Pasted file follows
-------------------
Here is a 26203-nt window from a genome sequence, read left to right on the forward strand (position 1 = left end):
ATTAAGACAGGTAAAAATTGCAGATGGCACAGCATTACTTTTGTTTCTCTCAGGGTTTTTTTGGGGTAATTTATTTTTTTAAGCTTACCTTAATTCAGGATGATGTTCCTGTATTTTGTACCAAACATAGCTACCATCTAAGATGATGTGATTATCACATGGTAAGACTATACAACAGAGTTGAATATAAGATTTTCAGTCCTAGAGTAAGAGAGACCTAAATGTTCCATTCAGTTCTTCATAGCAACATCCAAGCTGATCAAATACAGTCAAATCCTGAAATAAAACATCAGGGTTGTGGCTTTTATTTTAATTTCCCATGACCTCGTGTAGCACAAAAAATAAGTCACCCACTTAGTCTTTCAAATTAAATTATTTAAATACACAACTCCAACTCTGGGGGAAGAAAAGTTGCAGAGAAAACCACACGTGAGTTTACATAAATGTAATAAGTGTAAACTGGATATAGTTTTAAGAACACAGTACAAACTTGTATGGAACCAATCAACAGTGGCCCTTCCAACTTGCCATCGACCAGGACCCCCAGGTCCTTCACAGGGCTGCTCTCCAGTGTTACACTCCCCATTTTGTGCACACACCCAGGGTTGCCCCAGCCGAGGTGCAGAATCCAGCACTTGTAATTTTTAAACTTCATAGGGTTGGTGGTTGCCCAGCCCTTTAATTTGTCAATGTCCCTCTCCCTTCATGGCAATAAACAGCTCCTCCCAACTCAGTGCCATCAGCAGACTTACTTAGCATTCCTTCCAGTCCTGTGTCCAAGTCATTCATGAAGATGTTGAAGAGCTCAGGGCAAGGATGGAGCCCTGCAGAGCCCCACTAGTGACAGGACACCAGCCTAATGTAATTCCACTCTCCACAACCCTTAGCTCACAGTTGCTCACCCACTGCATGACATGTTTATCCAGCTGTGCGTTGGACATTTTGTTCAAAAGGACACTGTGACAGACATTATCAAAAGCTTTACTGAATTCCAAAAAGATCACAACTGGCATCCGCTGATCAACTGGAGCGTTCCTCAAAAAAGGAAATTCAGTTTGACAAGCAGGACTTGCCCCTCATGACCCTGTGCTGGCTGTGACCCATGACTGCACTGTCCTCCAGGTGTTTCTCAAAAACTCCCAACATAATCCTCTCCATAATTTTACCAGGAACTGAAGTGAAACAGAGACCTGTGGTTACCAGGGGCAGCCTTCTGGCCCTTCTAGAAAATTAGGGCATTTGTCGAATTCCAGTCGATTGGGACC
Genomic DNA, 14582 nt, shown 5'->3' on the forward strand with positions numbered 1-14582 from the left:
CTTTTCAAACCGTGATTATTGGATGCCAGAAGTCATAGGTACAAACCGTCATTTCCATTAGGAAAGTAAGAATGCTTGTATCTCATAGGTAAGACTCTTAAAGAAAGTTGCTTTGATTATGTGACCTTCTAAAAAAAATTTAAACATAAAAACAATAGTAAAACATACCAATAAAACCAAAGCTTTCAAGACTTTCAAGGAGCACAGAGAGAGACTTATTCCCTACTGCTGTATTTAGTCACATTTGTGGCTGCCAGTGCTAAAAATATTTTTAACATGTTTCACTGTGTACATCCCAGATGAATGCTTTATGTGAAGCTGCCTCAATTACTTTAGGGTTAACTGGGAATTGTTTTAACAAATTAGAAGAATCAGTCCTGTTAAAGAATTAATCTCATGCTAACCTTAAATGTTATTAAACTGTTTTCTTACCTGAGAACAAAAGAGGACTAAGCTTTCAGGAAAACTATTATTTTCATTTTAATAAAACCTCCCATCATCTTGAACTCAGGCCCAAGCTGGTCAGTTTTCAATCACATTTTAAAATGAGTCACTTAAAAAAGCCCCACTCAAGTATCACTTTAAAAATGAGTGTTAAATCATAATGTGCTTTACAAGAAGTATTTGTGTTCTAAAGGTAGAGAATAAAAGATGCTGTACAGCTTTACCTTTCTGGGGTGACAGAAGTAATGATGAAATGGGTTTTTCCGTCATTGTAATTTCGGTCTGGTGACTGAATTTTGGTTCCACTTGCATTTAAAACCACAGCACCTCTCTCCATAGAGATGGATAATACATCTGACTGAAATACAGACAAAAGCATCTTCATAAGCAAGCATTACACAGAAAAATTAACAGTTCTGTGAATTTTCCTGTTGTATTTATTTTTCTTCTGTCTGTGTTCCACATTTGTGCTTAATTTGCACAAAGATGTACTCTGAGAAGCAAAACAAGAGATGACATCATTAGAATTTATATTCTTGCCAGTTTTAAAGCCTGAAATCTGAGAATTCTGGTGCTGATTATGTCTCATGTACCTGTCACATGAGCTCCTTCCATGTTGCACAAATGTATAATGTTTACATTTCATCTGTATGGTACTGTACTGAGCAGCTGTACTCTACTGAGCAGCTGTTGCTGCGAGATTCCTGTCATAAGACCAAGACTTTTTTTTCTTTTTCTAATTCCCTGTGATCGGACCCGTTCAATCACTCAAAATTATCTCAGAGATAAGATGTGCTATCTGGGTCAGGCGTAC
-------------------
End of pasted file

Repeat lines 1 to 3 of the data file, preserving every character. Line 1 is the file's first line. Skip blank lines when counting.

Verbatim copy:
Here is a 26203-nt window from a genome sequence, read left to right on the forward strand (position 1 = left end):
ATTAAGACAGGTAAAAATTGCAGATGGCACAGCATTACTTTTGTTTCTCTCAGGGTTTTTTTGGGGTAATTTATTTTTTTAAGCTTACCTTAATTCAGGATGATGTTCCTGTATTTTGTACCAAACATAGCTACCATCTAAGATGATGTGATTATCACATGGTAAGACTATACAACAGAGTTGAATATAAGATTTTCAGTCCTAGAGTAAGAGAGACCTAAATGTTCCATTCAGTTCTTCATAGCAACATCCAAGCTGATCAAATACAGTCAAATCCTGAAATAAAACATCAGGGTTGTGGCTTTTATTTTAATTTCCCATGACCTCGTGTAGCACAAAAAATAAGTCACCCACTTAGTCTTTCAAATTAAATTATTTAAATACACAACTCCAACTCTGGGGGAAGAAAAGTTGCAGAGAAAACCACACGTGAGTTTACATAAATGTAATAAGTGTAAACTGGATATAGTTTTAAGAACACAGTACAAACTTGTATGGAACCAATCAACAGTGGCCCTTCCAACTTGCCATCGACCAGGACCCCCAGGTCCTTCACAGGGCTGCTCTCCAGTGTTACACTCCCCATTTTGTGCACACACCCAGGGTTGCCCCAGCCGAGGTGCAGAATCCAGCACTTGTAATTTTTAAACTTCATAGGGTTGGTGGTTGCCCAGCCCTTTAATTTGTCAATGTCCCTCTCCCTTCATGGCAATAAACAGCTCCTCCCAACTCAGTGCCATCAGCAGACTTACTTAGCATTCCTTCCAGTCCTGTGTCCAAGTCATTCATGAAGATGTTGAAGAGCTCAGGGCAAGGATGGAGCCCTGCAGAGCCCCACTAGTGACAGGACACCAGCCTAATGTAATTCCACTCTCCACAACCCTTAGCTCACAGTTGCTCACCCACTGCATGACATGTTTATCCAGCTGTGCGTTGGACATTTTGTTCAAAAGGACACTGTGACAGACATTATCAAAAGCTTTACTGAATTCCAAAAAGATCACAACTGGCATCCGCTGATCAACTGGAGCGTTCCTCAAAAAAGGAAATTCAGTTTGACAAGCAGGACTTGCCCCTCATGACCCTGTGCTGGCTGTGACCCATGACTGCACTGTCCTCCAGGTGTTTCTCAAAAACTCCCAACATAATCCTCTCCATAATTTTACCAGGAACTGAAGTGAAACAGAGACCTGTGGTTACCAGGGGCAGCCTTCTGGCCCTTCTAGAAAATTAGGGCATTTGTCGAATTCCAGTCGATTGGGACC
Genomic DNA, 14582 nt, shown 5'->3' on the forward strand with positions numbered 1-14582 from the left: